Crikey launches crowdfunding campaign to finance investigative journalism project

News and current affairs website Crikey has launched a crowdfunding campaign to help fund the investigation of an undisclosed “nationally and globally important” story.

The Crikey Digs crowdfunding campaign – which it promises is the first of many – follows The Guardian’s successful funding for its Wide Brown Land series. The Guardian’s project saw the original target goal extended from $50,000 to $150,000, while Crikey’s target is a more modest $15,000.

Ben Birchall, Crikey’s associate publisher told Mumbrella: “We were talking about crowdfunding before the Guardian’s campaign, and looking at other independent publishers like New Matilda, but we watched the Guardian’s campaign with interest.

“It is heartening to see that when people are given the opportunity, they are willing to contribute to make investigative journalism happen. That’s been the overwhelming feedback we’ve had so far from readers who have contributed.”

Crikey publisher Tamsin Creed promised the campaign, which has be launched on Australian crowdfunding platform Pozible, will be “a big, juicy, important investigative journalism project.”

“It’s the first of several we have planned that need additional funding. If subscribers and readers decide to contribute that funding, we’ll press the button and start digging.”

Birchall said the decision to be vague about the nature of the project was deliberate.

“We discussed how much to give away at length, but chose to only share the themes as there is some sensitivity about alerting the broader industry before we commence our investigation,” she said.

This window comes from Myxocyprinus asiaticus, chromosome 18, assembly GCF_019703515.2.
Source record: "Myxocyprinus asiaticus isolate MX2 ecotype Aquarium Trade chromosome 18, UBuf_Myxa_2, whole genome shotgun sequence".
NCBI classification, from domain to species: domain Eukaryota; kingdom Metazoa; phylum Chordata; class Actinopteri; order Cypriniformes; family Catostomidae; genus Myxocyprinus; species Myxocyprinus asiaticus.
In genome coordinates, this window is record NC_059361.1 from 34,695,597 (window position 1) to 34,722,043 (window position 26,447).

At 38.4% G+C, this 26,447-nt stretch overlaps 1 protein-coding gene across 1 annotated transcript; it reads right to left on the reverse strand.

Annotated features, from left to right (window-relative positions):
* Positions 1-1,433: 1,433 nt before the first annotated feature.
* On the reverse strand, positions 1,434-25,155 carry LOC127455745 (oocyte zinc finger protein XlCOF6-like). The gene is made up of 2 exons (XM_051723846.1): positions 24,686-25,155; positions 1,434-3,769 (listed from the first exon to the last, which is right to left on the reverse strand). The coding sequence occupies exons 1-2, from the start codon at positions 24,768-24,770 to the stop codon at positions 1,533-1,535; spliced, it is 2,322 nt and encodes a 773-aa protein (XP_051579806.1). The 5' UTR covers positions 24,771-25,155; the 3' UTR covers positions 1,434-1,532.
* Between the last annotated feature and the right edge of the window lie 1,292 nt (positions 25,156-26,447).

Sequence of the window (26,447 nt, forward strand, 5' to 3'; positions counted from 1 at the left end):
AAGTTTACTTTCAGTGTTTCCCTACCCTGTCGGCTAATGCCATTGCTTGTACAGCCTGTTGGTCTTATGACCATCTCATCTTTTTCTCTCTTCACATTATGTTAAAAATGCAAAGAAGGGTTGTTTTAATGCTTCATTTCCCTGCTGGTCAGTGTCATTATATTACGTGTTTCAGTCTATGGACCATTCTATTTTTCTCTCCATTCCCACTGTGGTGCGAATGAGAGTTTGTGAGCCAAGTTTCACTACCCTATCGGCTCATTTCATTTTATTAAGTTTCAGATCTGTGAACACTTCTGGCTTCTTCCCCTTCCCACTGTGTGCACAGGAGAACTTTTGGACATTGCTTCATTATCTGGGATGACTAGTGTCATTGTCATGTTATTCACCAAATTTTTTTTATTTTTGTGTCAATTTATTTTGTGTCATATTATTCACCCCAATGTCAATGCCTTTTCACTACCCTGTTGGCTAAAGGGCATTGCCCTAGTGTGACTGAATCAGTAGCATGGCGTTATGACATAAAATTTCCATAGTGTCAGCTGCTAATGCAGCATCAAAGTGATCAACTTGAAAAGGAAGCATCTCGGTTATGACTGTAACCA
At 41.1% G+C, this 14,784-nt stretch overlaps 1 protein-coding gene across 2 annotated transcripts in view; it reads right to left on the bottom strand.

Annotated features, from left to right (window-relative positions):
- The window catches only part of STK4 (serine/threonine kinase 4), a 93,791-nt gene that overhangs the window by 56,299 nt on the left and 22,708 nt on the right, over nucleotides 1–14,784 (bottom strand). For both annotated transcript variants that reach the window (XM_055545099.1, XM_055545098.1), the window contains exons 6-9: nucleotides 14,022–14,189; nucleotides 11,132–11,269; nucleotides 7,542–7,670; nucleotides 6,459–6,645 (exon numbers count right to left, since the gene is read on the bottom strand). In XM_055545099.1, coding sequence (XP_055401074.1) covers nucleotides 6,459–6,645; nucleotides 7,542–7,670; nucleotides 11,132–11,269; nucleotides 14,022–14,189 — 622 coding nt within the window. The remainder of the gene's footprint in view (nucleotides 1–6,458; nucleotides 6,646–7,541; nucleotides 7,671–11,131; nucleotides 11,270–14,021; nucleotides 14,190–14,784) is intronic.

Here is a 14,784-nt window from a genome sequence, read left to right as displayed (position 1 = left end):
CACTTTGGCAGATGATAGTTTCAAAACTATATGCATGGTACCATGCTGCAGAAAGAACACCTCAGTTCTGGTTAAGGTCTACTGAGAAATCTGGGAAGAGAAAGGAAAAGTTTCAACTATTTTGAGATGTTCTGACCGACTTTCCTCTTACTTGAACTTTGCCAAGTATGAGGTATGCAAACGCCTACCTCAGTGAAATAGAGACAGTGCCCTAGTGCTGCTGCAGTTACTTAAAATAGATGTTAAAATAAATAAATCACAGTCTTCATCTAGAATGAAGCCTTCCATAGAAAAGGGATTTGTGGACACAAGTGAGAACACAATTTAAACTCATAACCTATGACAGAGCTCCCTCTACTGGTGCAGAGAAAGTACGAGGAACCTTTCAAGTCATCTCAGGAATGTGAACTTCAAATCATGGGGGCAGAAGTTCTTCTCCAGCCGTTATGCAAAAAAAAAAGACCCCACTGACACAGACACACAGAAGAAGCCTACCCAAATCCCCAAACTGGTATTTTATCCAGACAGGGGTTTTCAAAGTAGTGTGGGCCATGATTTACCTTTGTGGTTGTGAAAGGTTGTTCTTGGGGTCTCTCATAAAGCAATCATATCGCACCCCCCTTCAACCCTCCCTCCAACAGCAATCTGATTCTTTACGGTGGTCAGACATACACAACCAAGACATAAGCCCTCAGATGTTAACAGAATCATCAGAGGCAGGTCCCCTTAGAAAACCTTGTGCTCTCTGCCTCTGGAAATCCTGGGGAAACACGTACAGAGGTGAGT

“In some ways, the vague description may have helped the fundraising, as the feedback and comments has been very pointedly about government accountability, and turning the Crikey eye onto that.

“We realise that we are asking people to take a leap of faith, and we take that very seriously. We will brief contributors to this first Crikey Dig regularly throughout the project, including how the money is being spent. As a publication based on a subscription model, we didn’t take the decision lightly to ask for further contribution.”

Contributors can choose to donate at four levels starting at $1 upwards which offers no benefits, $25, $50 and $100. At the top, ‘Gold Digger’ level benefits include three confidential briefings with the series editor and staff to discuss the project and its modus operandi.

The funds raised will pay for a senior editor to lead the project, a small team of researchers along with the production support and incidental expenses. The campaign will close on April 7.


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